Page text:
Suspect claims he was at home during murder


Kyle Bruner, who was shot and killed in Nassau.


Tribune Staff Reporter


A MAN who claimed to be at home during the murder of an American sailor told a court yesterday that police detectives threatened to kill him and explain his subsequent death as an attempt to escape custody if he didn’t sign a confession statement.

Craig Johnson was called on by Justice Indra Charles to give a defence to allegations that he pulled the trigger that caused the death of Kyle Bruner in May 2013.

The American sailor had been working as first mate on the Liberty Chipper sailboat that was docked in Nassau prior to Bruner being shot in the neck as he tried to help two women who were being mugged by two armed men.

The incident occurred on a Sunday morning.

Johnson waived his right to remain silent and took the witness stand to give sworn evidence concerning the testimonies of several police officers that he admitted to killing the tourist two years ago. He told his lawyer Nathan Smith that he was at home on May 13, when he heard police were looking for him to be questioned in reference to the shooting of Bruner near the Paradise Island Bridge.

The accused said he made contact by phone with Officer Clarke, who told him that he was suspected, along with others, of causing Bruner’s death.

“I said I was home. ‘I don’t know nothing about no murder’,” he reportedly told Mr Clarke.

“He told me he had to take me in for questioning and I met him through Clarkes Alley,” Johnson added.

At the Central Detective Unit, Johnson said Sergeant Jamal Evans and Inspector Michael Johnson approached and took him to an interview room where they proceeded to take off their jackets and roll up their sleeves.

“They ask me if I ever been to jail before. I tell them ‘no’ and then Johnson said ‘you know what we is do to young punks like you who is talk a bunch of (expletive)? We is kill y’all,” Johnson alleged.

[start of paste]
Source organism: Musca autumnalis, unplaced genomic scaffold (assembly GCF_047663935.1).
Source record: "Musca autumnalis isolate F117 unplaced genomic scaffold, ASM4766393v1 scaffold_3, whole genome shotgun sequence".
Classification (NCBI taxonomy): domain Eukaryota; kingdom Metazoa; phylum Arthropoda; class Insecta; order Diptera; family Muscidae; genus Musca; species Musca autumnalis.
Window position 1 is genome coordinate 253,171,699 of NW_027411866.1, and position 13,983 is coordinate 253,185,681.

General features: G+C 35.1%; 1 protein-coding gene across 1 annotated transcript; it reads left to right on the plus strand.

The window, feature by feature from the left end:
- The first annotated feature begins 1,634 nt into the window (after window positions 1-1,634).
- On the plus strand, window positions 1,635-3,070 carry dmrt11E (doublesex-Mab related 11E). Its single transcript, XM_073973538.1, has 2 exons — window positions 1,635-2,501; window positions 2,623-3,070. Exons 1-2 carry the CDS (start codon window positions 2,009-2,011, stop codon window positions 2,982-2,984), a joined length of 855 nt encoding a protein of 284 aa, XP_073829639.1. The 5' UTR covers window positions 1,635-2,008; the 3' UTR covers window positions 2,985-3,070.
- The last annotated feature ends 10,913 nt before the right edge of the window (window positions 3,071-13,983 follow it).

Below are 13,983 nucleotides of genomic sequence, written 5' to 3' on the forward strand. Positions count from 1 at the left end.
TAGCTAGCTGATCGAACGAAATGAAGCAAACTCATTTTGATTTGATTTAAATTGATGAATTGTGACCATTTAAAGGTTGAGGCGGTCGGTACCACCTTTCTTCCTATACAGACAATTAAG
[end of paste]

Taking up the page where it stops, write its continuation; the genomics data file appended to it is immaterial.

“After I tell him ‘kill me for what?’ He slapped me and I fell out of the chair” the jury heard. “I tried to get up but he kicked me to stay down. Evans asked me who kill the tourist and I said ‘I don’t know nothing about no tourist murder’,” Johnson further explained.

He said Sgt Evans then fish bagged him while Inspector Johnson placed a foot on his back.

The following day, Inspector Johnson told him he was going to be taken on the road to point out some areas to them.

“I say ‘sir, you trying to send me to jail for the rest of my life?’ He tell me if I don’t do it, he was going to kill me and say I tried to escape. That’s why I did what he said. I was in fear for my life,” the jury heard from the accused.

Johnson was cross-examined by Ambrose Armbrister, who suggested to the witness that he never told Officer Clarke he was at home at the time of the incident.

“I did,” said Johnson.

“In fact, you told Clarke you were the one who shot the person,” the prosecutor further suggested.

“No, sir,” the accused said.

Johnson further denied that when he met up with Officer Clarke he said: “Boss, I gone tell you the truth. Me and my friend Bastian went to Double D’s and met a friend who gave us a couple of dollars. I saw the white man who tried to take my gun and it went off. Later on I hear all kind of people say I murder the man. I just want to clear my name.”

“You recalled when that officer gave evidence?” the prosecutor probed. Johnson said he did.

“Your counsel, on your behalf, asked him certain questions did he not?” the prosecutor asked. Johnson said this was so.

Mr Armbrister suggested that “at no point did counsel suggest to Officer Clarke that you told him you were home”.

“I can’t recall what all questions he asked him,” Johnson said.

“In fact, your counsel suggested to Clarke you were co-operative with him,” the prosecutor suggested.

“I co-operated with him. I tell him I was home,” the jury heard from the accused.

“The reason why your counsel never made that suggestion was because you never told him that you were home,” the prosecutor said.

Johnson said he was at home.

The trial resumes today for the remaining accused men to give their defence to the allegations.

Leo Bethel, 21, Anton Bastian, 21, Jamaal Dorfevil, 30, and 23-year-old Marcellus Williams are also alleged to have murdered Bruner.

Like Johnson, they are further alleged to have accosted the two women while armed with a firearm, robbing one of $150 cash and her $3,000 handbag and the other woman of cash, a handbag and an iPhone.

The men are defended by Ian Cargill, Roberto Reckley, Sonia Timothy and Walton Bain.

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